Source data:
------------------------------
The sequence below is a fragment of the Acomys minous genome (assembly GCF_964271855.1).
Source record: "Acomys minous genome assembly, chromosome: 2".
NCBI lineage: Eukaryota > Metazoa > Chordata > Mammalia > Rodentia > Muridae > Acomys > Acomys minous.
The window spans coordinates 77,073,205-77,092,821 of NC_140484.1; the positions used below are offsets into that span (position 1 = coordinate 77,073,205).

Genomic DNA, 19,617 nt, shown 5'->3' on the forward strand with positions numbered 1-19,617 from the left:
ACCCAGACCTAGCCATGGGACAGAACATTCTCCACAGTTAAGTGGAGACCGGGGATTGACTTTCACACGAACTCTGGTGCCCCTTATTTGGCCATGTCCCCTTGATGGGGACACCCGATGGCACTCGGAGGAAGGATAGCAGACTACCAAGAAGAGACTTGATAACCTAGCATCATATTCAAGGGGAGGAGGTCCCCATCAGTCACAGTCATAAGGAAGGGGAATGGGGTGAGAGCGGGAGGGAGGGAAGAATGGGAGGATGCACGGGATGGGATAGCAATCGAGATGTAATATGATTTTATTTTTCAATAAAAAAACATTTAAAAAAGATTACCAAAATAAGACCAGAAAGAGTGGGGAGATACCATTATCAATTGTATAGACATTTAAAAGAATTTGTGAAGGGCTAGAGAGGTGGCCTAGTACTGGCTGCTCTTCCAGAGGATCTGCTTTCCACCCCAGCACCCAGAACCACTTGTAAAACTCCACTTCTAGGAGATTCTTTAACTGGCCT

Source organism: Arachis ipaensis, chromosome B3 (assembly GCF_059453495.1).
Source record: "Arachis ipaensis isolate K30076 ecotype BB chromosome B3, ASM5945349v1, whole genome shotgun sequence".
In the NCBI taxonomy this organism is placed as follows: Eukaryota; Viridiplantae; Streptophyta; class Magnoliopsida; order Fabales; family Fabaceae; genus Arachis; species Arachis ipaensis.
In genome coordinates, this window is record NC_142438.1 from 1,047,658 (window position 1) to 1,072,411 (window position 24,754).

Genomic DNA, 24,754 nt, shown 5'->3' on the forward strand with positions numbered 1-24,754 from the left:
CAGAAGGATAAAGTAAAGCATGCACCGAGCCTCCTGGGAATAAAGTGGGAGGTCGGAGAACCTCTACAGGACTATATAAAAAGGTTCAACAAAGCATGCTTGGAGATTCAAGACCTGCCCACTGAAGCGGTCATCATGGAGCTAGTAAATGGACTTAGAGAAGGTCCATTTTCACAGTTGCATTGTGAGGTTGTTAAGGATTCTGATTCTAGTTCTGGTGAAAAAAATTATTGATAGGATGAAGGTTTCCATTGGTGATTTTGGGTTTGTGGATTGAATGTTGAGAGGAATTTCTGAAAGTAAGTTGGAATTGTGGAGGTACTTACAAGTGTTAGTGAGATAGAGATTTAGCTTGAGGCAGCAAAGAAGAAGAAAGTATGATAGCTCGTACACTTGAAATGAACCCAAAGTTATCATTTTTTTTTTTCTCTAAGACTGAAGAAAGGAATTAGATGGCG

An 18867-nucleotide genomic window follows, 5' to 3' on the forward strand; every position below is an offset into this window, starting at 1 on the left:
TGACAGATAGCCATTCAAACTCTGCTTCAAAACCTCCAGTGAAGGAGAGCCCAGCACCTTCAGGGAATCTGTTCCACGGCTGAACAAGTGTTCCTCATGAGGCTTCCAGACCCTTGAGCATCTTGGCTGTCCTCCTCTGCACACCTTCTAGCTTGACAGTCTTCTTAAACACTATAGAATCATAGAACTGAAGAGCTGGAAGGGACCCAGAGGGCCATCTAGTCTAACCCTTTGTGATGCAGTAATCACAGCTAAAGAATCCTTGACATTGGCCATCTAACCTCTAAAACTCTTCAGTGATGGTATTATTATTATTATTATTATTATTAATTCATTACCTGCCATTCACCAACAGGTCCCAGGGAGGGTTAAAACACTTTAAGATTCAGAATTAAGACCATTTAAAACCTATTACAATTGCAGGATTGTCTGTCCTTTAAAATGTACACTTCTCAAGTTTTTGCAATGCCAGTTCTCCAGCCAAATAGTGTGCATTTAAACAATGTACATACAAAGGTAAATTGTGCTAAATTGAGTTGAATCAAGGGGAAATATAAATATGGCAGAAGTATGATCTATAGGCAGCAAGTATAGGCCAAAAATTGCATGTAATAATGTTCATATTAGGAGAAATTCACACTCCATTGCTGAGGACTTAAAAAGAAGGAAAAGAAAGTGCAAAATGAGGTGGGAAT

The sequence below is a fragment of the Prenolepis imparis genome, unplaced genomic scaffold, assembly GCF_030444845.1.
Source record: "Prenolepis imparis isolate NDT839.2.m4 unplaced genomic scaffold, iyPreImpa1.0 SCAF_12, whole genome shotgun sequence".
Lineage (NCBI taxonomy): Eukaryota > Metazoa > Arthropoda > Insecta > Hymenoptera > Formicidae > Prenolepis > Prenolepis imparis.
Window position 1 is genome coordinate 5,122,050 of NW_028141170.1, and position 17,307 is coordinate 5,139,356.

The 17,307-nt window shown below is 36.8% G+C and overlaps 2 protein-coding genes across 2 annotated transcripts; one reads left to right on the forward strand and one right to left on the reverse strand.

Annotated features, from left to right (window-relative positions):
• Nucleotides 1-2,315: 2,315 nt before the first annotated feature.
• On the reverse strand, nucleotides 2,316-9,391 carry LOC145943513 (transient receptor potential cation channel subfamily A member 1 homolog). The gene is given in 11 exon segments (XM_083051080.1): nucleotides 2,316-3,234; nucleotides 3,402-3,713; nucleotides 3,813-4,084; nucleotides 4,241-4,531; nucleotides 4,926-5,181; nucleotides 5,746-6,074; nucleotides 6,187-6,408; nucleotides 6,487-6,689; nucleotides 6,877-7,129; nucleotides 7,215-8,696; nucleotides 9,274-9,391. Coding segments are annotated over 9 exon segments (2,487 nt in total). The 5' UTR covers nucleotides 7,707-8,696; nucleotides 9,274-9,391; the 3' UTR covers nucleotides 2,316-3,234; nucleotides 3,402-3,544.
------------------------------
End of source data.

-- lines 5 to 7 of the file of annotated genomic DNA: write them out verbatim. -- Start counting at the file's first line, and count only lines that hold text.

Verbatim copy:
Genomic DNA, 19,617 nt, shown 5'->3' on the forward strand with positions numbered 1-19,617 from the left:
ACCCAGACCTAGCCATGGGACAGAACATTCTCCACAGTTAAGTGGAGACCGGGGATTGACTTTCACACGAACTCTGGTGCCCCTTATTTGGCCATGTCCCCTTGATGGGGACACCCGATGGCACTCGGAGGAAGGATAGCAGACTACCAAGAAGAGACTTGATAACCTAGCATCATATTCAAGGGGAGGAGGTCCCCATCAGTCACAGTCATAAGGAAGGGGAATGGGGTGAGAGCGGGAGGGAGGGAAGAATGGGAGGATGCACGGGATGGGATAGCAATCGAGATGTAATATGATTTTATTTTTCAATAAAAAAACATTTAAAAAAGATTACCAAAATAAGACCAGAAAGAGTGGGGAGATACCATTATCAATTGTATAGACATTTAAAAGAATTTGTGAAGGGCTAGAGAGGTGGCCTAGTACTGGCTGCTCTTCCAGAGGATCTGCTTTCCACCCCAGCACCCAGAACCACTTGTAAAACTCCACTTCTAGGAGATTCTTTAACTGGCCT

Source organism: Arachis ipaensis, chromosome B3 (assembly GCF_059453495.1).